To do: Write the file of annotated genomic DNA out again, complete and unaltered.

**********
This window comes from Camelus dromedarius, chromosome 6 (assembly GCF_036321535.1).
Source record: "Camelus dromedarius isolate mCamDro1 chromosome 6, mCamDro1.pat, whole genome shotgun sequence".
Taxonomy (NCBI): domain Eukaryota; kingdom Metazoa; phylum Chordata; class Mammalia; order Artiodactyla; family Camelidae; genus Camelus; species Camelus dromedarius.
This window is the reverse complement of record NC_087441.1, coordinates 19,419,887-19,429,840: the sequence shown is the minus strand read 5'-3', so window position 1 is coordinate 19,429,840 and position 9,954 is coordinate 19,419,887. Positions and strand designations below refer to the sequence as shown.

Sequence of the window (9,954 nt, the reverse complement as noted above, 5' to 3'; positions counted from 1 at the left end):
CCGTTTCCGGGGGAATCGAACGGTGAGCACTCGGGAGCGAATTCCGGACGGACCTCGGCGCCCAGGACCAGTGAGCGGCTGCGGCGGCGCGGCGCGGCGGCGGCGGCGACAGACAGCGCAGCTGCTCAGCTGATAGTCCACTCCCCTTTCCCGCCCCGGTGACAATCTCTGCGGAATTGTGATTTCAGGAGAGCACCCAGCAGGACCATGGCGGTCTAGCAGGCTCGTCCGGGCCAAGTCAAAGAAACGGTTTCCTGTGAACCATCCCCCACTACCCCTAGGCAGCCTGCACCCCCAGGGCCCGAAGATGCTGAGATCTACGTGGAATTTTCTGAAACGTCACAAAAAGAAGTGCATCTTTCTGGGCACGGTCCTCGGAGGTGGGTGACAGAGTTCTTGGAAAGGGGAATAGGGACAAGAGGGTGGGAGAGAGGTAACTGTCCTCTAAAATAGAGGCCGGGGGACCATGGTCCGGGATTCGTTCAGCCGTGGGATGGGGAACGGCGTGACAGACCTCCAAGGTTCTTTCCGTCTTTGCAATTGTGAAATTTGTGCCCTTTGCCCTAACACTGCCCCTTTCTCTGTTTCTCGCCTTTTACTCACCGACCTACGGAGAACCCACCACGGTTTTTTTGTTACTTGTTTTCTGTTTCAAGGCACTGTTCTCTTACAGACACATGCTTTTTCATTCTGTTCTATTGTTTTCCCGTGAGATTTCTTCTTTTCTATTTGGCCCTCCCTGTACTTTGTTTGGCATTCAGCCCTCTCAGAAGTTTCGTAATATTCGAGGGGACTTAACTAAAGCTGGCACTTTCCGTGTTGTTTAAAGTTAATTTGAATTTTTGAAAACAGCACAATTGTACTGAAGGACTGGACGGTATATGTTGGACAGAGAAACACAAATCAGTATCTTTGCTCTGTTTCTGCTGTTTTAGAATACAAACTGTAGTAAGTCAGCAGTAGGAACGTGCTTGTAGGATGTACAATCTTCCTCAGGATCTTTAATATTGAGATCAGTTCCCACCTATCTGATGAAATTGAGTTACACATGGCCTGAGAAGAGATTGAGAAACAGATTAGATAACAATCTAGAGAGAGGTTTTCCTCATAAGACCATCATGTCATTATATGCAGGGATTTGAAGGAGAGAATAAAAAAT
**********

This window comes from Camelus dromedarius, chromosome 6 (assembly GCF_036321535.1).
Source record: "Camelus dromedarius isolate mCamDro1 chromosome 6, mCamDro1.pat, whole genome shotgun sequence".
Taxonomy (NCBI): domain Eukaryota; kingdom Metazoa; phylum Chordata; class Mammalia; order Artiodactyla; family Camelidae; genus Camelus; species Camelus dromedarius.
This window is the reverse complement of record NC_087441.1, coordinates 19,419,887-19,429,840: the sequence shown is the minus strand read 5'-3', so window position 1 is coordinate 19,429,840 and position 9,954 is coordinate 19,419,887. Positions and strand designations below refer to the sequence as shown.

Sequence of the window (9,954 nt, the reverse complement as noted above, 5' to 3'; positions counted from 1 at the left end):
CCGTTTCCGGGGGAATCGAACGGTGAGCACTCGGGAGCGAATTCCGGACGGACCTCGGCGCCCAGGACCAGTGAGCGGCTGCGGCGGCGCGGCGCGGCGGCGGCGGCGACAGACAGCGCAGCTGCTCAGCTGATAGTCCACTCCCCTTTCCCGCCCCGGTGACAATCTCTGCGGAATTGTGATTTCAGGAGAGCACCCAGCAGGACCATGGCGGTCTAGCAGGCTCGTCCGGGCCAAGTCAAAGAAACGGTTTCCTGTGAACCATCCCCCACTACCCCTAGGCAGCCTGCACCCCCAGGGCCCGAAGATGCTGAGATCTACGTGGAATTTTCTGAAACGTCACAAAAAGAAGTGCATCTTTCTGGGCACGGTCCTCGGAGGTGGGTGACAGAGTTCTTGGAAAGGGGAATAGGGACAAGAGGGTGGGAGAGAGGTAACTGTCCTCTAAAATAGAGGCCGGGGGACCATGGTCCGGGATTCGTTCAGCCGTGGGATGGGGAACGGCGTGACAGACCTCCAAGGTTCTTTCCGTCTTTGCAATTGTGAAATTTGTGCCCTTTGCCCTAACACTGCCCCTTTCTCTGTTTCTCGCCTTTTACTCACCGACCTACGGAGAACCCACCACGGTTTTTTTGTTACTTGTTTTCTGTTTCAAGGCACTGTTCTCTTACAGACACATGCTTTTTCATTCTGTTCTATTGTTTTCCCGTGAGATTTCTTCTTTTCTATTTGGCCCTCCCTGTACTTTGTTTGGCATTCAGCCCTCTCAGAAGTTTCGTAATATTCGAGGGGACTTAACTAAAGCTGGCACTTTCCGTGTTGTTTAAAGTTAATTTGAATTTTTGAAAACAGCACAATTGTACTGAAGGACTGGACGGTATATGTTGGACAGAGAAACACAAATCAGTATCTTTGCTCTGTTTCTGCTGTTTTAGAATACAAACTGTAGTAAGTCAGCAGTAGGAACGTGCTTGTAGGATGTACAATCTTCCTCAGGATCTTTAATATTGAGATCAGTTCCCACCTATCTGATGAAATTGAGTTACACATGGCCTGAGAAGAGATTGAGAAACAGATTAGATAACAATCTAGAGAGAGGTTTTCCTCATAAGACCATCATGTCATTATATGCAGGGATTTGAAGGAGAGAATAAAAAAT